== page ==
That there should be any doubt about Vaughan's captaincy is, in one sense, very strange. After all, he has the most Test victories and best winning percentage of any England captain of the modern era, including Mike Brearley. Yet he goes into the Sri Lanka series with questions being asked. Does he feel underappreciated, given what he has achieved?

He pauses a moment, and it seems he finds the question surprising, rather than awkward. "I honestly don't know. If I am under pressure, I haven't felt it. I don't read the stuff."

What, you never read what is written about the England cricket team?

"Well I do, I do. But I haven't read anything for four weeks. I've been on a stag do, I've been on a golf trip, I wouldn't have a clue about what's been written. In the summer, when I played for Yorkshire, I read The Sun. I look at the headlines..."

You read The Sun?

"I read The Sun."

He notices my slightly puzzled look. "I don't read cricket. I just read The Sun." There is a funny moment. It would be wrong to say he looks embarrassed but there is a sense of him wondering whether he feels the need to explain himself. He decides to. "I think if you start reading papers, and the columns, you start getting confused. But The Sun and the Star, I just find it's quite fun reading the crap that's on the front pages.

"If I'm under pressure, you've just told me now. I don't feel it. I'll go out there, I'll try my best. It's a tough tour. England won 2-1 under Nasser, we lost 1-0 last time with a very experienced side. We go in there with a relatively inexperienced side so we'll see how it goes. I certainly won't lose much sleep over it. The fact that someone's written I'm under pressure, well you're under pressure when you play for England anyway. You're under pressure when you're England captain."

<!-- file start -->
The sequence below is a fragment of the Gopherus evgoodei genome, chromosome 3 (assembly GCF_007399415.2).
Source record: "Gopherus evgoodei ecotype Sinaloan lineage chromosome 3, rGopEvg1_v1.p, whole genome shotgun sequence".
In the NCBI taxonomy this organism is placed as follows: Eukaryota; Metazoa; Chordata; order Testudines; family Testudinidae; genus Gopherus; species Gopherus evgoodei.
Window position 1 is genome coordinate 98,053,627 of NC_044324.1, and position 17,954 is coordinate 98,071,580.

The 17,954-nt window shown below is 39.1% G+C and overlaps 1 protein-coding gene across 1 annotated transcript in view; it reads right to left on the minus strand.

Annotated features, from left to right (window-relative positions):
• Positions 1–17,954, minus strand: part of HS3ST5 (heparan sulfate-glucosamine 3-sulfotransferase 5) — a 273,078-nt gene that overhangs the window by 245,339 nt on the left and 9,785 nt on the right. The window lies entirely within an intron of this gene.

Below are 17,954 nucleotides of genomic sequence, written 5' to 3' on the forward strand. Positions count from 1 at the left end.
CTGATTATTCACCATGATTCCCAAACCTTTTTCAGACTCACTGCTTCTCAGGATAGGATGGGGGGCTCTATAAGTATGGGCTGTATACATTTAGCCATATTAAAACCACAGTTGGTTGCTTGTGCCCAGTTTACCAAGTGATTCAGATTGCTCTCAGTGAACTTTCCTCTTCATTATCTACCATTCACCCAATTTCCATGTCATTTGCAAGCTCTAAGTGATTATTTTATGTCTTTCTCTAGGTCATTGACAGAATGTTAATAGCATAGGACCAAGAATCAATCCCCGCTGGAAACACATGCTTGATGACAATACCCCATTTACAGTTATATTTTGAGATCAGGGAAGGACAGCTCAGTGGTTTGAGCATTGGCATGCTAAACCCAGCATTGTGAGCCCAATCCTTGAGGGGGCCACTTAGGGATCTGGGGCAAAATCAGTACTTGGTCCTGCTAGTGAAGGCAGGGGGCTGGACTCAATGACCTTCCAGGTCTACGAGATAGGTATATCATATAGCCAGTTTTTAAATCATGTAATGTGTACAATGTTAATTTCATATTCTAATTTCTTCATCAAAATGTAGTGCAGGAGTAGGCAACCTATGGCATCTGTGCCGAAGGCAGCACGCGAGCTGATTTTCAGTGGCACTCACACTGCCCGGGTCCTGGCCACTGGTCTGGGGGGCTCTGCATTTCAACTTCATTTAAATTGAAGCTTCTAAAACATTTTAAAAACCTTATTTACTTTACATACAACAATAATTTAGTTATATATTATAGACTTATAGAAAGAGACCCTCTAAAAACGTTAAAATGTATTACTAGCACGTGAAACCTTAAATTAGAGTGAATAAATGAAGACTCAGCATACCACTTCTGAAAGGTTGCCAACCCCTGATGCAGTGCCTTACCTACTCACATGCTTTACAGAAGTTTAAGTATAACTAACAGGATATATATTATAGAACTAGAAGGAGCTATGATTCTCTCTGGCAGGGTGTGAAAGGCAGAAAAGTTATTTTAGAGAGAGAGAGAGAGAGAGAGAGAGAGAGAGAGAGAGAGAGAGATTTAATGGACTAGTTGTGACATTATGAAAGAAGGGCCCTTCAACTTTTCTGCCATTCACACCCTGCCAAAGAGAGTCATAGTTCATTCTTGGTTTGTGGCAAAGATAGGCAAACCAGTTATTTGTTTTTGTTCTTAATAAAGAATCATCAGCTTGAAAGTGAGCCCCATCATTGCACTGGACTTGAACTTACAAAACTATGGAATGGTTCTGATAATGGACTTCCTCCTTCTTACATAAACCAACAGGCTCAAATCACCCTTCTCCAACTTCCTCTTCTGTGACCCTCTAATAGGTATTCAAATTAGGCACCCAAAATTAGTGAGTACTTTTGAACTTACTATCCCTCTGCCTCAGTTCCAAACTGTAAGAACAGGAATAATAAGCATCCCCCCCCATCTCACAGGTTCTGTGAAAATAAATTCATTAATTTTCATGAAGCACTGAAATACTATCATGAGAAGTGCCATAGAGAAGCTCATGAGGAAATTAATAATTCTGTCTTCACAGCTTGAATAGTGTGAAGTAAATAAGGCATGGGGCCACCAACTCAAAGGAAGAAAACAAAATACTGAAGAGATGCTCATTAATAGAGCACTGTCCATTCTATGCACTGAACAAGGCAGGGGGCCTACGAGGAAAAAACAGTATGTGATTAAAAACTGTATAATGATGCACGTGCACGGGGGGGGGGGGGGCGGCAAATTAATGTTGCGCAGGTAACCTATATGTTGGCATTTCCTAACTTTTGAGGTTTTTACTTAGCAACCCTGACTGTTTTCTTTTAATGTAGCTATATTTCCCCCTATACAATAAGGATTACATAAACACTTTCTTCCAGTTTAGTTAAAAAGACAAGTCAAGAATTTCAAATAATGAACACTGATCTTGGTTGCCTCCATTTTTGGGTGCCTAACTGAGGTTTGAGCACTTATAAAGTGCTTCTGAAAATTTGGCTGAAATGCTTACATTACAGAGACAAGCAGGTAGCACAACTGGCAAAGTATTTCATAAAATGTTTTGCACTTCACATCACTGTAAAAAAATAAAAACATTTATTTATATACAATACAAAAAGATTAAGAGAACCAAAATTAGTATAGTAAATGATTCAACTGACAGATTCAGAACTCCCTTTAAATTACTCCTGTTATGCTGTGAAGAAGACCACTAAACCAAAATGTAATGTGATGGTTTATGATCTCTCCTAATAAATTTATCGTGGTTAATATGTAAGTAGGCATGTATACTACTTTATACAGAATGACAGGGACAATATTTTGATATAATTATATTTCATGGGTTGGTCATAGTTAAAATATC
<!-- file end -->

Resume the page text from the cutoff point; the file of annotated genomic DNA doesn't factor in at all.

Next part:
He sounds, for the first time, ever so slightly flustered. I wonder for a second whether the question has exposed a nerve. That discovering he might be under pressure in Sri Lanka – can he really have learnt that from my question? – has irritated him. Does he have any sense when he might not want to be England captain? Surely he'll want to lead the side when the Aussies return in 2009?

"Without any question." His poise has returned in an instant. "I'd love to have a go at them. But sometimes things change. I might arrive and think, 'This isn't my role any more, it's time for Colly to take over' – and I'm probably speaking out of turn from the selection there.

"I don't know what'll happen until I get in that environment, until I get on tour and see what happens. I'm sure that Nasser knew within a split second of arriving in the dressing room at Edgbaston, he knew that 'This is different'. But it's not something I've thought about, not something I've worried about. I've always said what happens, happens."

'I know what's wrong in one-dayers but I'm not telling you'

One of the mysteries of modern cricket is the contrast in Michael Vaughan's performances as a batsman in Tests and one-day internationals. In the longer form of the game he has an average of 43.94 and an impressive range of technically precise shots, proving on his return from injury in the summer that he remains a formidable force.

At one-day level, however, an average of 27.15 betrays a player of steadily declining authority. Can he explain this?

"I have an idea, a pretty good idea, but I don't want to say now what it is," he says. "That comes when I retire from one-day cricket."

So, could there be a return to the one-day England side some time in the future? Vaughan will not rule it out.

"If I play incredibly well and the opportunity arises – at the minute I don't think there is an opportunity to even consider putting me back in the side. It would take a few injuries and a real loss of form. But I don't want to say I've retired from one-day cricket."